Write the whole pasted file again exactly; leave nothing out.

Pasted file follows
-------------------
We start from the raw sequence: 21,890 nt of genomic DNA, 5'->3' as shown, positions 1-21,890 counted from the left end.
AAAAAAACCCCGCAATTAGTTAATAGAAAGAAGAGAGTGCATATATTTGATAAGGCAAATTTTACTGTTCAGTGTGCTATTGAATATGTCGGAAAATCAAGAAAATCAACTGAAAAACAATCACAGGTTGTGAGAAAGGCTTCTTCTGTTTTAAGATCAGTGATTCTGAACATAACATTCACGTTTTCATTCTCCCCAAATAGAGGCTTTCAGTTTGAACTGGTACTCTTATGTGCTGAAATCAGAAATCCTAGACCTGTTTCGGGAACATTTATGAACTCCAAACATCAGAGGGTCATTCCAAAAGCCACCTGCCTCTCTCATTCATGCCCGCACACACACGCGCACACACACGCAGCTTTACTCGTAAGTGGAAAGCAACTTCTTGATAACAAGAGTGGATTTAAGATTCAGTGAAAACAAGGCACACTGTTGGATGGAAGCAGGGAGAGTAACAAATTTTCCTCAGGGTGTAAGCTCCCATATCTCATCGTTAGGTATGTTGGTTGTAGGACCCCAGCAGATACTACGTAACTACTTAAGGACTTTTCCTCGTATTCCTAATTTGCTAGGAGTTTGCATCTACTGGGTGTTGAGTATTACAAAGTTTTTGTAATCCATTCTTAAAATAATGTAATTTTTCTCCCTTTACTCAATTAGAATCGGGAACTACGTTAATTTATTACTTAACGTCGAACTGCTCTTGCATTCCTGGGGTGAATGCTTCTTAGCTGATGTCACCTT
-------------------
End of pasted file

We start from the raw sequence: 21,890 nt of genomic DNA, 5'->3' as shown, positions 1-21,890 counted from the left end.
AAAAAAACCCCGCAATTAGTTAATAGAAAGAAGAGAGTGCATATATTTGATAAGGCAAATTTTACTGTTCAGTGTGCTATTGAATATGTCGGAAAATCAAGAAAATCAACTGAAAAACAATCACAGGTTGTGAGAAAGGCTTCTTCTGTTTTAAGATCAGTGATTCTGAACATAACATTCACGTTTTCATTCTCCCCAAATAGAGGCTTTCAGTTTGAACTGGTACTCTTATGTGCTGAAATCAGAAATCCTAGACCTGTTTCGGGAACATTTATGAACTCCAAACATCAGAGGGTCATTCCAAAAGCCACCTGCCTCTCTCATTCATGCCCGCACACACACGCGCACACACACGCAGCTTTACTCGTAAGTGGAAAGCAACTTCTTGATAACAAGAGTGGATTTAAGATTCAGTGAAAACAAGGCACACTGTTGGATGGAAGCAGGGAGAGTAACAAATTTTCCTCAGGGTGTAAGCTCCCATATCTCATCGTTAGGTATGTTGGTTGTAGGACCCCAGCAGATACTACGTAACTACTTAAGGACTTTTCCTCGTATTCCTAATTTGCTAGGAGTTTGCATCTACTGGGTGTTGAGTATTACAAAGTTTTTGTAATCCATTCTTAAAATAATGTAATTTTTCTCCCTTTACTCAATTAGAATCGGGAACTACGTTAATTTATTACTTAACGTCGAACTGCTCTTGCATTCCTGGGGTGAATGCTTCTTAGCTGATGTCACCTT